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Federal Reserve Bank of San Francisco
U.S. National Register of Historic Places
Federal Reserve Bank of San Francisco Building (San Francisco, California) is located in California
Location: 400 Sansome St., San Francisco, California
Coordinates: 37°47′40″N 122°23′58″W / 37.79444°N 122.39944°W / 37.79444; -122.39944Coordinates: 37°47′40″N 122°23′58″W / 37.79444°N 122.39944°W / 37.79444; -122.39944
Area: 0.8 acres (0.32 ha)
Built/Founded: 1924
Architect: Kelham,George W.
Architectural style(s): Classical Revival
Governing body: Private
Added to NRHP: July 31, 1989
NRHP Reference#: 89000009[1]

Contents

Introduction

The Old Federal Reserve Bank of San Francisco Building, now known as the Bently Reserve, was the main headquarters building of the Federal Reserve Bank of San Francisco for nearly sixty years. The building is located at 400 Sansome Street, in the Financial District of San Francisco. Designed by George W. Kelham, the building has an Ionic colonnade that is pure Beaux-Arts, while the upper building is in the new Moderne fashion of 1924. The banking lobby at the Sansome Street entrance contains a mural by Jules Guerin, the artist who created the palette for the 1915 Panama–Pacific International Exposition. The Old Federal Reserve was added to the National Register of Historic Places in 1984. [2]

In 1983, the Federal Reserve Bank of San Francisco relocated to larger facilities on 101 Market Street, and the 400 Sansome Street location was sold to private developers who rented out the space. Prominent law firm Orrick, Herrington & Sutcliffe was headquartered in the building until 2002, when the firm moved out of the space. The building continues to be owned by private developers Bently Holdings, who currently rent the upper floors as office space. The Banking Hall and board rooms are booked for fundraisers, events, meetings, and conferences.

History

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Construction

The San Francisco Federal Reserve Bank opened for business in rented quarters at the rear of the Merchants National Bank on November 16, 1914, in order to meet the provisions of the Federal Reserve Act. This location was to be a temporary one, until a Federal Reserve building could be completed.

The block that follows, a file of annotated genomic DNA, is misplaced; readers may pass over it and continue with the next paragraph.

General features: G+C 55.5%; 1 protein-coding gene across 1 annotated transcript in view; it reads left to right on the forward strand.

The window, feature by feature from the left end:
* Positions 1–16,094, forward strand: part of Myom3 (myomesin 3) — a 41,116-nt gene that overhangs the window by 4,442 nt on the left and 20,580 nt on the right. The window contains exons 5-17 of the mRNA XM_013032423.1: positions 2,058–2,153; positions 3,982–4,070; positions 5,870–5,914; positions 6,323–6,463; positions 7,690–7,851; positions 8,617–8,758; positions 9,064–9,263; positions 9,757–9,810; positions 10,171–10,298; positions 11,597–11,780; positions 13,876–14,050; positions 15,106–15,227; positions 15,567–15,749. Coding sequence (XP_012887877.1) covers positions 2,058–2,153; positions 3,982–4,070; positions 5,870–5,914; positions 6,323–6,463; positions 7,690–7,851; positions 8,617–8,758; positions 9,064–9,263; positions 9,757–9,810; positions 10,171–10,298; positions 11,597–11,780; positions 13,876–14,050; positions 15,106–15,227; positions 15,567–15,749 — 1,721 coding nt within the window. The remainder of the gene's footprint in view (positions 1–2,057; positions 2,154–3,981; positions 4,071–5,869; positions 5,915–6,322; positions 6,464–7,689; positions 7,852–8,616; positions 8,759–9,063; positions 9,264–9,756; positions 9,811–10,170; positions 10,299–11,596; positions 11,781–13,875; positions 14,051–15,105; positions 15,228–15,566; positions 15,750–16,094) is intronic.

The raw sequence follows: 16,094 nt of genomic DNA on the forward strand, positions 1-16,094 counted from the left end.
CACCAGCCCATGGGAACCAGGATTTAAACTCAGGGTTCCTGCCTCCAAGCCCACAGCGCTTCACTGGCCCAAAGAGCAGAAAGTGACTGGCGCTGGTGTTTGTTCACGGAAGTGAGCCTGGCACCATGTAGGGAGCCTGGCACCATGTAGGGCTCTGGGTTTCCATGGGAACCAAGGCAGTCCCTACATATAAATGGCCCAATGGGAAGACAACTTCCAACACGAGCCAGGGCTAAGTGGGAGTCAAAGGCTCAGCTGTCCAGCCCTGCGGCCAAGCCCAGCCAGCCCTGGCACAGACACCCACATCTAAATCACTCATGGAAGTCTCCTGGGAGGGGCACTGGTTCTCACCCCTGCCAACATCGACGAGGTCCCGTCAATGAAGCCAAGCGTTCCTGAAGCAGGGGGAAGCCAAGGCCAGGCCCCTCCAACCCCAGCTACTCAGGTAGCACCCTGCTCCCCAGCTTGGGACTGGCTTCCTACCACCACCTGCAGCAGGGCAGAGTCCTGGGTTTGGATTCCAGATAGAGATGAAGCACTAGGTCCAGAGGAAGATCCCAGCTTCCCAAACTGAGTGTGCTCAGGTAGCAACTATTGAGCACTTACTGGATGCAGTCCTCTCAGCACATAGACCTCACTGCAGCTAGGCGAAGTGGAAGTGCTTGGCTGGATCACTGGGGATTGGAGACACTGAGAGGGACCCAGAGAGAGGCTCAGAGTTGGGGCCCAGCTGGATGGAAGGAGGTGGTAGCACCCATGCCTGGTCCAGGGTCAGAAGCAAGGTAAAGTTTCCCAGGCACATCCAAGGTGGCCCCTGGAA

In the Spring of 1918 a building site bounded by Sacramento, Sansome, Battery, and Commercial streets was purchased for the Federal Reserve’s future home; the plot measured 119 1/2 by 275 feet.[[3]] George Kelham, who had been the chief architect for the 1915 Panama-Pacific International Exposition, was a prominent San Francisco architect who “led the conservative wing of the San Francisco architectural establishment”[4] was chosen to design the building. In 1919 construction was slated to begin, but delayed due to a shortage of labor and materials; however, the need for additional facilities had become so pressing that construction began in early 1920[3]. The building was completed in 1924.

Relocation of the Federal Reserve

In 1983 the Federal Reserve Bank relocated to larger facilities on 101 Market Street, and the 400 Sansome Street location was sold to private developers.

John J. Balles, then the President of the San Francisco Federal Reserve, cited the need to consolidate departments as a reason for the move. In a press release, he said that “when the San Francisco Federal Bank opened for business in 1914, we had a staff of 21 people. Today, we have approximately 1,000 employees in san Francisco alone. They have spilled over into other downtown buildings from our main building at 400 Sansome, which we have occupied for more than half a century.”[5]

Private Ownership

After the Federal Reserve relocated, the 400 Sansome Street location was sold to private developers, and leased as office space until 1998, when Boston Properties purchased the building and began renting the Banking Hall for private events in addition to the office space.[6] In 2004, the law firm Orrick, Herrington, & Sutcliffe moved out of the building, leaving it essentially vacant until Bently Holdings purchased it from Boston Properties in April 2005 for 46.8 million dollars. [6]